Idea: Honest to God, These Stories are Funny as Hell
of Big Idea's latest release -- "Lyle the Kindly Viking"
-- as well as the company's forthcoming theatrical release --
"Jonah," Jim Hill tries to explain the quirky pleasures
to be found when one watches the "VeggieTales" and "3-2-1
Penguins" video series.
In his stand-up
act, comedian George Carlin does a wonderful piece of material
about sentences that he's sure have never been spoken before.
Among the examples he cites are:
me that piano."
help me saw my legs off."
what you want with the girl, but leave me alone!"
Well, in the
great George Carlin tradition, I'm now going to write a sentence
that I'm pretty sure has never been written before: "These
children's bible stories are funny as hell."
And yet --
as unlikely as the above sentence may seem -- it's completely
true, folks. At least when it comes to children's bible stories
as they're told by the crew at Big Idea.
And what exactly
is Big Idea? It's this neat little computer animation company
that operates out of that happening 'burg; Lombard, IL. The folks
at Big Idea have discovered this very interesting thing: that
there's actually a market out there for quality children's programming
of a spiritual nature. Provided -- of course -- that this programming
mixes spirituality with equal amounts of silliness.
disclaimer here: Before any of you Digital Media FX readers get
confused and think that I'm just championing Big Idea and its
spiritual line of products just because their video tapes do an
excellent job of spreading the word of the Gospel ... Let me blunt
here, folks: I am *NOT* a religious person. I can't remember the
last time I was inside a church. And given the way I've been behaving
lately, I'd have to assume that -- if there is indeed an after-life
-- that I'm in the express line to Hell. You know? Down to three
virtues or less?
I *STILL* find the stuff that the folks at Big Idea churn out
highly entertaining. (Congratulations, guys! You just cracked
the agnostic market.)
So what is
it that makes the programs that Big Idea puts out so entertaining
to right-minded religious folks as well as heathens like myself?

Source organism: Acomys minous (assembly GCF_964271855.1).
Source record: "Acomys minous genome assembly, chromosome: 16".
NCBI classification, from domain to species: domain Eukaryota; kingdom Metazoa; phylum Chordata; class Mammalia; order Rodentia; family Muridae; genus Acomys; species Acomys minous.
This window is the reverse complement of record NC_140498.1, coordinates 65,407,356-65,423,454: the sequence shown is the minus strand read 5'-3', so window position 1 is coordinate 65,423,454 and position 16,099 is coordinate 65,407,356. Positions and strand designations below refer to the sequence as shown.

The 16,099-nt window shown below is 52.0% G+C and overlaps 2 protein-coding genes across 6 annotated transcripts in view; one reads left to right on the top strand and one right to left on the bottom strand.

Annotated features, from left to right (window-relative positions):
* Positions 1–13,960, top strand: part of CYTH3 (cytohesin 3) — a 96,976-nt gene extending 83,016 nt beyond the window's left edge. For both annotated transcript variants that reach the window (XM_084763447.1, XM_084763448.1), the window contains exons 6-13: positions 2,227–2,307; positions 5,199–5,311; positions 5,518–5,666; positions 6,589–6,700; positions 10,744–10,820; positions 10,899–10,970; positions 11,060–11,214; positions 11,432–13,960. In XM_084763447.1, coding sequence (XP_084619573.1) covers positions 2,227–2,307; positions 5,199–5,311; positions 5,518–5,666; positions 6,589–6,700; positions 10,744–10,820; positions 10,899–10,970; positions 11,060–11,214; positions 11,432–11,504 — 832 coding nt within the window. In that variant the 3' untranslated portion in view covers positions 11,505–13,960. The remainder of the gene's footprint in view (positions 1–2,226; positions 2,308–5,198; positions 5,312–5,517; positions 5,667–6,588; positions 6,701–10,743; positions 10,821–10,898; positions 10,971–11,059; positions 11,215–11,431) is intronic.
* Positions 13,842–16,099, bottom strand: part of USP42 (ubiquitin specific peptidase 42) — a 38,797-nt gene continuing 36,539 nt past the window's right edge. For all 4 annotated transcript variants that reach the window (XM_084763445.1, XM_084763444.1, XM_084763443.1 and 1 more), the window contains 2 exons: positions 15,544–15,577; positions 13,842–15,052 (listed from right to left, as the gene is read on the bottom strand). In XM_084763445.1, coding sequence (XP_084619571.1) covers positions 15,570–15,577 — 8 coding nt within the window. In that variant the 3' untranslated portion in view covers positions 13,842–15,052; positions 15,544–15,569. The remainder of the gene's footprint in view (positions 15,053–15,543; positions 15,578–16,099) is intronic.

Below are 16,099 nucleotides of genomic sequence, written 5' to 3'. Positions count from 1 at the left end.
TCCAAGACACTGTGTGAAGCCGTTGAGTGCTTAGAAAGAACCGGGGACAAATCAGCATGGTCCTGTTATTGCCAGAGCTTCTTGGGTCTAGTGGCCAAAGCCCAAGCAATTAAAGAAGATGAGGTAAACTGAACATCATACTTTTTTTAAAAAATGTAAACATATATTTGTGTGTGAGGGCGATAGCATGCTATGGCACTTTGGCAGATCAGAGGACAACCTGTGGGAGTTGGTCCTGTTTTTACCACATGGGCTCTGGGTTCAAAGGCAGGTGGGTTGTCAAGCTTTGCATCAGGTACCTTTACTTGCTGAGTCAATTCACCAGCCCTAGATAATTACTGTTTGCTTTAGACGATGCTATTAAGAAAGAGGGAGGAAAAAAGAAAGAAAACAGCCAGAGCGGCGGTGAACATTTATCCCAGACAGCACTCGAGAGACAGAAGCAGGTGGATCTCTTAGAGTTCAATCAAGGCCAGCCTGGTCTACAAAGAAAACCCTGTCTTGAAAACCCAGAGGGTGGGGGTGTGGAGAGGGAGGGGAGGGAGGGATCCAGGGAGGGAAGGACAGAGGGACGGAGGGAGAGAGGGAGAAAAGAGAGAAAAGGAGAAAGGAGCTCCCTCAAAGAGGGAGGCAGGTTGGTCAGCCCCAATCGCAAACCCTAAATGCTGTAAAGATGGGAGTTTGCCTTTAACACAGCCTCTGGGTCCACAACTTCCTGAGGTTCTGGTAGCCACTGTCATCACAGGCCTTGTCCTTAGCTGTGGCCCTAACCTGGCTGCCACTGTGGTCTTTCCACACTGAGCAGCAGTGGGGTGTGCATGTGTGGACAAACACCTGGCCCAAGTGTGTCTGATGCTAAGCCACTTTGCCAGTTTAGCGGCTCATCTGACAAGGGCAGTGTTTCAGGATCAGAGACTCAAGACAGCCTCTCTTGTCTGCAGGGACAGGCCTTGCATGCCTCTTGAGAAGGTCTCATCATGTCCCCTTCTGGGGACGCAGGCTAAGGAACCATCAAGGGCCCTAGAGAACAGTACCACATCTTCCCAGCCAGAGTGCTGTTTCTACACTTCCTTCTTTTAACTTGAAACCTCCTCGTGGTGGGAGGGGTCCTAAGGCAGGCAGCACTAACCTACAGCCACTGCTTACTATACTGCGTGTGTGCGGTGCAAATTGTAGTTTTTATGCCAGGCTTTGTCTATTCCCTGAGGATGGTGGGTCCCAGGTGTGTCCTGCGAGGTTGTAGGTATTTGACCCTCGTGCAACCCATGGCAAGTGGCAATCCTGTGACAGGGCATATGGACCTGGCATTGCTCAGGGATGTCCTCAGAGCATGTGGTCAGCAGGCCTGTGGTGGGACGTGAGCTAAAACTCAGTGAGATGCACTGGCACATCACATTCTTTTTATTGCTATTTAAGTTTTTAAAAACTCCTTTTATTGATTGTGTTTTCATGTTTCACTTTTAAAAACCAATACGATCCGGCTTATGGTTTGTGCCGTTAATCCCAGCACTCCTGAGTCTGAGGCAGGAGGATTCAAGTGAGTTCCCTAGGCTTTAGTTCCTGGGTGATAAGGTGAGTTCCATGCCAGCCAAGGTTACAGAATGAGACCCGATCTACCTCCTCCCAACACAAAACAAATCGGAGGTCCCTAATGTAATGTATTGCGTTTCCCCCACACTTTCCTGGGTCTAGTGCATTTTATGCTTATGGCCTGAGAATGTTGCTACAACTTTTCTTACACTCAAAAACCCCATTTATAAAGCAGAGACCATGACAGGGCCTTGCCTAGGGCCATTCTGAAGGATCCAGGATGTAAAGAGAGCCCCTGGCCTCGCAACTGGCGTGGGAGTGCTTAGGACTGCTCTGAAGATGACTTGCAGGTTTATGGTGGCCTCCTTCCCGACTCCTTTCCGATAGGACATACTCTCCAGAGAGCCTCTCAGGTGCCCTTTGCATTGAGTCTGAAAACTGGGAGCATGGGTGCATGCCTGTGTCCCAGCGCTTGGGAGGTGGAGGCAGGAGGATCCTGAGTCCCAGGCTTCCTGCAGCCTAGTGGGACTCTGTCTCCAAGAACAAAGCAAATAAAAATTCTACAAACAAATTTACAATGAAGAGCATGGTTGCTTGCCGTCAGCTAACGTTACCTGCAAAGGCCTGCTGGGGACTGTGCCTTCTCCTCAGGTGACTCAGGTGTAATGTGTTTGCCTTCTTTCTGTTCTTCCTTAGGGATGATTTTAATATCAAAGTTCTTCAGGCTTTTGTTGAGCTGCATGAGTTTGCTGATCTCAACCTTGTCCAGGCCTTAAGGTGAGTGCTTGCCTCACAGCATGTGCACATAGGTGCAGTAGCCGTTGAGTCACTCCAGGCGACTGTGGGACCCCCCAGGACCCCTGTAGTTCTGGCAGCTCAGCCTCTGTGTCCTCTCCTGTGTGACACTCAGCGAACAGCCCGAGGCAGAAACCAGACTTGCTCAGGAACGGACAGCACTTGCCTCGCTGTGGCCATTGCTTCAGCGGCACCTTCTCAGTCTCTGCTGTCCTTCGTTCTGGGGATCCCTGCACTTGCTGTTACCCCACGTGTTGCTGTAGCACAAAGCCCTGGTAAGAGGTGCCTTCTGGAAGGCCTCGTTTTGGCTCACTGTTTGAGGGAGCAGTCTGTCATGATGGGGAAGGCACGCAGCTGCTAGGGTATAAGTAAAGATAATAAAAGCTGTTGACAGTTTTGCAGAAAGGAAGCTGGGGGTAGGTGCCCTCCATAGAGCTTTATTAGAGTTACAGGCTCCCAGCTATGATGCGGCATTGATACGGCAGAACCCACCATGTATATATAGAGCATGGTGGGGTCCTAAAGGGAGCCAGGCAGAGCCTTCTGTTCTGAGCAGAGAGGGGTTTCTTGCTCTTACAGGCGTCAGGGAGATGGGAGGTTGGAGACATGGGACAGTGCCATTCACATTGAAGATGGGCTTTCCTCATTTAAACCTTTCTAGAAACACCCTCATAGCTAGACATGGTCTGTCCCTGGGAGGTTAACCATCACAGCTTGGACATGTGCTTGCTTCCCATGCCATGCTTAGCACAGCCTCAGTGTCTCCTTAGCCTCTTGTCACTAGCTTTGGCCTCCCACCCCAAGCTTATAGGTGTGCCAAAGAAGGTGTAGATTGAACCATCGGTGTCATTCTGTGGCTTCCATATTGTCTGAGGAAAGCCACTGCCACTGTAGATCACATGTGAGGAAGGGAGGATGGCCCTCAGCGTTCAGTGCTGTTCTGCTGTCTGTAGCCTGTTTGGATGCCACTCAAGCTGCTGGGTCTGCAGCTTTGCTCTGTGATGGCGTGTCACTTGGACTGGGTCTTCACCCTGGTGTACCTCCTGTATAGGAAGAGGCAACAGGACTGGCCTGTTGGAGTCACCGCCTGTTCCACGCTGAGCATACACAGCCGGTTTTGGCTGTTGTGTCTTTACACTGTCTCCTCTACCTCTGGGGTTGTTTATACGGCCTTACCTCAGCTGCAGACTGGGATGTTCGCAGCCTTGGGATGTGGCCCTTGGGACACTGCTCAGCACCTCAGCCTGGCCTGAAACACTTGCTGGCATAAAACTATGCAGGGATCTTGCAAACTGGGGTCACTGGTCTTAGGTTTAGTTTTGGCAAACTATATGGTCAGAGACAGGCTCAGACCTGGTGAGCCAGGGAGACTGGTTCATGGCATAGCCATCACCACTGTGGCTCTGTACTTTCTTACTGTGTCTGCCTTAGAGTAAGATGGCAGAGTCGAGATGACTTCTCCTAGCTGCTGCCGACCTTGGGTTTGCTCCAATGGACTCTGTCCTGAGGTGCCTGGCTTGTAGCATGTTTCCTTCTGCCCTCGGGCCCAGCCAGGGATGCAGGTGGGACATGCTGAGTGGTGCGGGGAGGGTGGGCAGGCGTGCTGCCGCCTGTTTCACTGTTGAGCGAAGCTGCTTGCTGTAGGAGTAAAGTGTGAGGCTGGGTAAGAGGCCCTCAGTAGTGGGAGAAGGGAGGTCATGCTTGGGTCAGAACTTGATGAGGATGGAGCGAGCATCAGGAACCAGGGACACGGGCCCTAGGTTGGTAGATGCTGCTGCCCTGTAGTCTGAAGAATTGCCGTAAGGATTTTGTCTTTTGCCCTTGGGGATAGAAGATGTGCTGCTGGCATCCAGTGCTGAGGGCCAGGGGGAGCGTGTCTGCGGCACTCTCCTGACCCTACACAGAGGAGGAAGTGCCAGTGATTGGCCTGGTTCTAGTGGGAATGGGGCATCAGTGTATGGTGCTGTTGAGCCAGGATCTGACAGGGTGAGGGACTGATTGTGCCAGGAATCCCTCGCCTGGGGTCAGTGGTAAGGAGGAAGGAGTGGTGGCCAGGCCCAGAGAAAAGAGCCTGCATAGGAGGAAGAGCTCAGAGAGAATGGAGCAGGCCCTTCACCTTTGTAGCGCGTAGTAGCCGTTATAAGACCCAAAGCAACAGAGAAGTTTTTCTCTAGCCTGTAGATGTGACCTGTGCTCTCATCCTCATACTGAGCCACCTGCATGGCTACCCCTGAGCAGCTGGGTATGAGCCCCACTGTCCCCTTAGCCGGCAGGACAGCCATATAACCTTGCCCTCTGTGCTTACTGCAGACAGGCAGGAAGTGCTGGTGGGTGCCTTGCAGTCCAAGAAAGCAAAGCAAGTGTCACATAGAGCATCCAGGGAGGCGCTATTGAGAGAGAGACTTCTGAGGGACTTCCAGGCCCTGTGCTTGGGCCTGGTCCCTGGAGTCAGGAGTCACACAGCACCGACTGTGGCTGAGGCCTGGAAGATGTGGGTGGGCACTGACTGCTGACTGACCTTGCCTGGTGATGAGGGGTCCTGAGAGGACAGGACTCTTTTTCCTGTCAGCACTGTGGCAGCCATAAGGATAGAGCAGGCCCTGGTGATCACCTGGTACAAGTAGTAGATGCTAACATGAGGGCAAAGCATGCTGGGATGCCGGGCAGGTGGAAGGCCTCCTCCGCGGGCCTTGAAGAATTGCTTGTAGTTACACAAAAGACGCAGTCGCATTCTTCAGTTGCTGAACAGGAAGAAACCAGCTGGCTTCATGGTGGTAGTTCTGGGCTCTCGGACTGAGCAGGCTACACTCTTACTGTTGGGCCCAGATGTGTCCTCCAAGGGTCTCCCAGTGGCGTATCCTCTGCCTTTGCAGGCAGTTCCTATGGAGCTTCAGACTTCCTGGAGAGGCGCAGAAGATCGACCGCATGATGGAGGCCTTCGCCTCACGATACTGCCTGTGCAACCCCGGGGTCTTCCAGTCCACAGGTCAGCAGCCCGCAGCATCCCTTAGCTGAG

It's simple, really. Not since the late Charles Schulz was working
at the very top of his game while drawing his acclaimed "Peanuts"
comic strip has there been something that was this silly but profound.
Others have made comparisons between the VeggieTales characters
and the late Jim Henson's Muppets. Each features a lovable bunch
of misfits who alternately be sweet & gentle but still wildly
I think Bob the Tomato and the Little French Peas have quite a
bit in common with Bert, Ernie and the rest of the "Sesame
Street" gang. After all, each of these sets of characters
has an ability to make education painless. The viewers are so
busy being entertained that they hardly have time to realize that
they've just inadvertently learned something.
not forget about entertainment, folks. Because that's the real
beauty of Big Idea's "VeggieTales" and "3-2-1 Penguins"
series. These programs obviously play at several different levels.
There's enough broad humor to hold the kids' interest. And yet
I've also noticed there's a lot of sly, snarky material that the
animators must be slipping just to increase the adult appeal of
the "VeggieTale" programs.
Take -- for
instance -- Big Idea's latest production, "Lyle the Kindly
Viking: A Lesson in Sharing." Sure, youngsters will get a
chuckle out of Larry the Cucumber's heartfelt rendition of "My
High Silk Hat." But was it really the under-six set that
Big Idea's animators were aiming for when they opened this segment
of the "Viking" video with a Forest Gump tribute?
And who else
but the folks at Big Idea would figure out a way within a VeggieTales
version of "Hamlet" (Only this time around, Shakespeare's
tragedy is titled "Omelet." And the storyline deals
with a prince who can't seem to decide whether he wants to share
his fluffy cooked eggs with the hungry people of his kingdom)
to do a "Battleship" joke? "2B"? "No.
It's not 2B."
Or how about
the centerpiece of Big Idea's latest VeggieTales video: the tender
tale of Lyle the kindly Viking. Lyle (played winningly by Junior